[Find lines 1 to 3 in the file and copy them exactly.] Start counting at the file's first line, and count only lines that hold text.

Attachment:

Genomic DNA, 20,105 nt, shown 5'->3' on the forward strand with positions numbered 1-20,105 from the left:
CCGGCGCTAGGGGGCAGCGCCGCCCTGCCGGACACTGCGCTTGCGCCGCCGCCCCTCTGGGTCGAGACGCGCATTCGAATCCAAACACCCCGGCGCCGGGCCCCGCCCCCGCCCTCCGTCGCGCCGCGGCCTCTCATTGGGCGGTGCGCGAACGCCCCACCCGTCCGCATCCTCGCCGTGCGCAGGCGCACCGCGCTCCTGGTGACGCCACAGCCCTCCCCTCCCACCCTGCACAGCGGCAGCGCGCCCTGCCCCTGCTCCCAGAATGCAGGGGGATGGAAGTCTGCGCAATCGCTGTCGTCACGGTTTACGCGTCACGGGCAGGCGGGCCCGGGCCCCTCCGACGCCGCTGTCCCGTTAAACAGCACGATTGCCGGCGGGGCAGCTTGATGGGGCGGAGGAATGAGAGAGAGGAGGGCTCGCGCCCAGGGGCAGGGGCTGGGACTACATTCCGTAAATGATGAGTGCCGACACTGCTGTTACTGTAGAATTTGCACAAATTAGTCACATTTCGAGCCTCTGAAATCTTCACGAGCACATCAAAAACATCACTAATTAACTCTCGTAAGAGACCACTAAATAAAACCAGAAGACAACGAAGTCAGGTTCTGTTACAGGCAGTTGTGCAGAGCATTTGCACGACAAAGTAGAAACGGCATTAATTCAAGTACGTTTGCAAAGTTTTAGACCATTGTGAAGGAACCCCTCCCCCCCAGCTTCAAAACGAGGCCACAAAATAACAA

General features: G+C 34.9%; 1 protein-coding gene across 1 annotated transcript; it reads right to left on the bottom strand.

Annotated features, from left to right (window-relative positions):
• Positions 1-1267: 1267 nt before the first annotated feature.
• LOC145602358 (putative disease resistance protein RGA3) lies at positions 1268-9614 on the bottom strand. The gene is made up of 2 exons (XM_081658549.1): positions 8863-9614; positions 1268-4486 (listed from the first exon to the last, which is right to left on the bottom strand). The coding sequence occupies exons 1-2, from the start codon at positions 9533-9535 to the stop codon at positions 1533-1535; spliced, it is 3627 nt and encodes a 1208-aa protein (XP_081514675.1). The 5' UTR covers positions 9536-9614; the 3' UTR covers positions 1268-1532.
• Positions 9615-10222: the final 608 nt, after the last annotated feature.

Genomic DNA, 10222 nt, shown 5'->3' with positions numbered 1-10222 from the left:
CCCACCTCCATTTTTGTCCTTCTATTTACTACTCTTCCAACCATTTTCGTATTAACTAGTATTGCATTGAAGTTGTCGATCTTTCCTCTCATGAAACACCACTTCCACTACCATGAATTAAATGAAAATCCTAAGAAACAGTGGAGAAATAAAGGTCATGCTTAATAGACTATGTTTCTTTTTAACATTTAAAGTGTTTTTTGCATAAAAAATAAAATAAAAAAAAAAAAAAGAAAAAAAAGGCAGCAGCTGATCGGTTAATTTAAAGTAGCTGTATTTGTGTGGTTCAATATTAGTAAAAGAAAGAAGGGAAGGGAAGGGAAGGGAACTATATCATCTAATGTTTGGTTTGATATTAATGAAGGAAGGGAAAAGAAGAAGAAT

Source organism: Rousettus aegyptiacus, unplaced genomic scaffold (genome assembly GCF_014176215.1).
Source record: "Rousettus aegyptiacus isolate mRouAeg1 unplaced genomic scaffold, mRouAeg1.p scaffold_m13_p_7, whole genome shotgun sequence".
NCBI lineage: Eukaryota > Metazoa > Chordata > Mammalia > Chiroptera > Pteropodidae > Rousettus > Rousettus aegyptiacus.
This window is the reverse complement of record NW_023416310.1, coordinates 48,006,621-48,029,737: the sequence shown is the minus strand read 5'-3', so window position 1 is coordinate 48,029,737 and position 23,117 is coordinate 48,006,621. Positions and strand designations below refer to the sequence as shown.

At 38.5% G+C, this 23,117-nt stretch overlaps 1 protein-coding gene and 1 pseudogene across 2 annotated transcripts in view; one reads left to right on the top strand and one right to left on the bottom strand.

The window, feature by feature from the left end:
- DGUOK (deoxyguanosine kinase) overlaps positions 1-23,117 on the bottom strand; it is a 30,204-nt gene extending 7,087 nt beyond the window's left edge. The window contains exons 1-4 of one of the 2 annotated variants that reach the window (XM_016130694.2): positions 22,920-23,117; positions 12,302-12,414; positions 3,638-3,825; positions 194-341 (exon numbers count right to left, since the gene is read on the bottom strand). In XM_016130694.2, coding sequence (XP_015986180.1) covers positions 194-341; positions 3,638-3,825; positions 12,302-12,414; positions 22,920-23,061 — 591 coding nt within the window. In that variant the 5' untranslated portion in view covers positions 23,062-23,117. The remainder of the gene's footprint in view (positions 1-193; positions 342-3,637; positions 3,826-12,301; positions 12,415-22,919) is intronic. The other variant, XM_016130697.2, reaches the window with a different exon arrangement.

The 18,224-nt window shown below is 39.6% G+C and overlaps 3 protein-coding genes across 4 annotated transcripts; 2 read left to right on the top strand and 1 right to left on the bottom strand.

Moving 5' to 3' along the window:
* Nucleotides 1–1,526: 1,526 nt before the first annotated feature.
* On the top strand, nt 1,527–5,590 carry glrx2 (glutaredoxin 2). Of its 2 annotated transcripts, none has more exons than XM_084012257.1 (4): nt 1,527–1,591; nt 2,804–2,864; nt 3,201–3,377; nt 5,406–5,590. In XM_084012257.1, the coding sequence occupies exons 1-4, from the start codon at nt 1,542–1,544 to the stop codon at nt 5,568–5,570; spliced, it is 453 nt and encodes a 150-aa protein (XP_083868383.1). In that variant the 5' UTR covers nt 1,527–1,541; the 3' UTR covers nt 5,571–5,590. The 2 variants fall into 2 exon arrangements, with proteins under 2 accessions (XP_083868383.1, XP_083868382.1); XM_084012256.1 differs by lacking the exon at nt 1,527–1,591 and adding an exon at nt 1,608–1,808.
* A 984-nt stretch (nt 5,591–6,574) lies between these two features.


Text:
Genomic DNA, 20,105 nt, shown 5'->3' on the forward strand with positions numbered 1-20,105 from the left:
CCGGCGCTAGGGGGCAGCGCCGCCCTGCCGGACACTGCGCTTGCGCCGCCGCCCCTCTGGGTCGAGACGCGCATTCGAATCCAAACACCCCGGCGCCGGGCCCCGCCCCCGCCCTCCGTCGCGCCGCGGCCTCTCATTGGGCGGTGCGCGAACGCCCCACCCGTCCGCATCCTCGCCGTGCGCAGGCGCACCGCGCTCCTGGTGACGCCACAGCCCTCCCCTCCCACCCTGCACAGCGGCAGCGCGCCCTGCCCCTGCTCCCAGAATGCAGGGGGATGGAAGTCTGCGCAATCGCTGTCGTCACGGTTTACGCGTCACGGGCAGGCGGGCCCGGGCCCCTCCGACGCCGCTGTCCCGTTAAACAGCACGATTGCCGGCGGGGCAGCTTGATGGGGCGGAGGAATGAGAGAGAGGAGGGCTCGCGCCCAGGGGCAGGGGCTGGGACTACATTCCGTAAATGATGAGTGCCGACACTGCTGTTACTGTAGAATTTGCACAAATTAGTCACATTTCGAGCCTCTGAAATCTTCACGAGCACATCAAAAACATCACTAATTAACTCTCGTAAGAGACCACTAAATAAAACCAGAAGACAACGAAGTCAGGTTCTGTTACAGGCAGTTGTGCAGAGCATTTGCACGACAAAGTAGAAACGGCATTAATTCAAGTACGTTTGCAAAGTTTTAGACCATTGTGAAGGAACCCCTCCCCCCCAGCTTCAAAACGAGGCCACAAAATAACAA

General features: G+C 34.9%; 1 protein-coding gene across 1 annotated transcript; it reads right to left on the bottom strand.